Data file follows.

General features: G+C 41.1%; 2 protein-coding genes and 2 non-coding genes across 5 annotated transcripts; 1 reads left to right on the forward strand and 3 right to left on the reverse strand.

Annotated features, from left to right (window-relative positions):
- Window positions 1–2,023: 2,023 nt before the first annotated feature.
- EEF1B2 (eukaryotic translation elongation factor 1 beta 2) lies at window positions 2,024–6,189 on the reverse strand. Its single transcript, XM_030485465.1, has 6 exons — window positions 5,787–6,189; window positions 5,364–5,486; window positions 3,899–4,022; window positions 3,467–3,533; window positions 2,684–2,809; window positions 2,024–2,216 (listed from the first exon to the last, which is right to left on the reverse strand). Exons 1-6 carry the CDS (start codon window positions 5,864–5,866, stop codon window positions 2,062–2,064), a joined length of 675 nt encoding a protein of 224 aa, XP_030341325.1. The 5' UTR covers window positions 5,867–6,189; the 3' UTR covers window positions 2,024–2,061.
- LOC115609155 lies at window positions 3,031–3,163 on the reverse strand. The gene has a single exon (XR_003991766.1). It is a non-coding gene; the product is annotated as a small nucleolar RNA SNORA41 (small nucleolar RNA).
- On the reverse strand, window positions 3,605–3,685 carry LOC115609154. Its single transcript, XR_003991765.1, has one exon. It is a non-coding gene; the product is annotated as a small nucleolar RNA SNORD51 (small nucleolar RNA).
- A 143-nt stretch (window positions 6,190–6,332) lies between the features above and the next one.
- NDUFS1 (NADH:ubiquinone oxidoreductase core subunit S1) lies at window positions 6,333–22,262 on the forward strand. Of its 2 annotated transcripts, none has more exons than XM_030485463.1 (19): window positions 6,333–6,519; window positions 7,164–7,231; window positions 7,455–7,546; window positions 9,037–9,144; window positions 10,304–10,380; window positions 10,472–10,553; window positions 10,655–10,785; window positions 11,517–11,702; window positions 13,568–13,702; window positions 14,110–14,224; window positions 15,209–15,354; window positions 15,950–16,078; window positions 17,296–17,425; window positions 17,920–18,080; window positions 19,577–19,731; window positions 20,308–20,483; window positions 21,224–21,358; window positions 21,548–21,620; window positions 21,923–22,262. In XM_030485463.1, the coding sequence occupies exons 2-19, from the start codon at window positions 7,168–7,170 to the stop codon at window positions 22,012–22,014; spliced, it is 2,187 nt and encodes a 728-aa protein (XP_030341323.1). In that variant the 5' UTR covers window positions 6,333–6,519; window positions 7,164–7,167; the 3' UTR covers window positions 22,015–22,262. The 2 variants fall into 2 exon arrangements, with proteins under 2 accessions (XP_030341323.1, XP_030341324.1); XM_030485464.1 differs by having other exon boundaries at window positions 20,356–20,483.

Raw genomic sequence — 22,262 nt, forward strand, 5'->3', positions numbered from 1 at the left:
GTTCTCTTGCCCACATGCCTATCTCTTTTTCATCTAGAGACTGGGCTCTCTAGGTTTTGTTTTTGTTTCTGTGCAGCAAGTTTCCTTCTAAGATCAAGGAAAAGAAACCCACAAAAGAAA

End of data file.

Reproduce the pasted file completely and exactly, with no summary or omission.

General features: G+C 41.1%; 2 protein-coding genes and 2 non-coding genes across 5 annotated transcripts; 1 reads left to right on the forward strand and 3 right to left on the reverse strand.

Annotated features, from left to right (window-relative positions):
- Window positions 1–2,023: 2,023 nt before the first annotated feature.
- EEF1B2 (eukaryotic translation elongation factor 1 beta 2) lies at window positions 2,024–6,189 on the reverse strand. Its single transcript, XM_030485465.1, has 6 exons — window positions 5,787–6,189; window positions 5,364–5,486; window positions 3,899–4,022; window positions 3,467–3,533; window positions 2,684–2,809; window positions 2,024–2,216 (listed from the first exon to the last, which is right to left on the reverse strand). Exons 1-6 carry the CDS (start codon window positions 5,864–5,866, stop codon window positions 2,062–2,064), a joined length of 675 nt encoding a protein of 224 aa, XP_030341325.1. The 5' UTR covers window positions 5,867–6,189; the 3' UTR covers window positions 2,024–2,061.
- LOC115609155 lies at window positions 3,031–3,163 on the reverse strand. The gene has a single exon (XR_003991766.1). It is a non-coding gene; the product is annotated as a small nucleolar RNA SNORA41 (small nucleolar RNA).
- On the reverse strand, window positions 3,605–3,685 carry LOC115609154. Its single transcript, XR_003991765.1, has one exon. It is a non-coding gene; the product is annotated as a small nucleolar RNA SNORD51 (small nucleolar RNA).
- A 143-nt stretch (window positions 6,190–6,332) lies between the features above and the next one.
- NDUFS1 (NADH:ubiquinone oxidoreductase core subunit S1) lies at window positions 6,333–22,262 on the forward strand. Of its 2 annotated transcripts, none has more exons than XM_030485463.1 (19): window positions 6,333–6,519; window positions 7,164–7,231; window positions 7,455–7,546; window positions 9,037–9,144; window positions 10,304–10,380; window positions 10,472–10,553; window positions 10,655–10,785; window positions 11,517–11,702; window positions 13,568–13,702; window positions 14,110–14,224; window positions 15,209–15,354; window positions 15,950–16,078; window positions 17,296–17,425; window positions 17,920–18,080; window positions 19,577–19,731; window positions 20,308–20,483; window positions 21,224–21,358; window positions 21,548–21,620; window positions 21,923–22,262. In XM_030485463.1, the coding sequence occupies exons 2-19, from the start codon at window positions 7,168–7,170 to the stop codon at window positions 22,012–22,014; spliced, it is 2,187 nt and encodes a 728-aa protein (XP_030341323.1). In that variant the 5' UTR covers window positions 6,333–6,519; window positions 7,164–7,167; the 3' UTR covers window positions 22,015–22,262. The 2 variants fall into 2 exon arrangements, with proteins under 2 accessions (XP_030341323.1, XP_030341324.1); XM_030485464.1 differs by having other exon boundaries at window positions 20,356–20,483.

Raw genomic sequence — 22,262 nt, forward strand, 5'->3', positions numbered from 1 at the left:
GTTCTCTTGCCCACATGCCTATCTCTTTTTCATCTAGAGACTGGGCTCTCTAGGTTTTGTTTTTGTTTCTGTGCAGCAAGTTTCCTTCTAAGATCAAGGAAAAGAAACCCACAAAAGAAA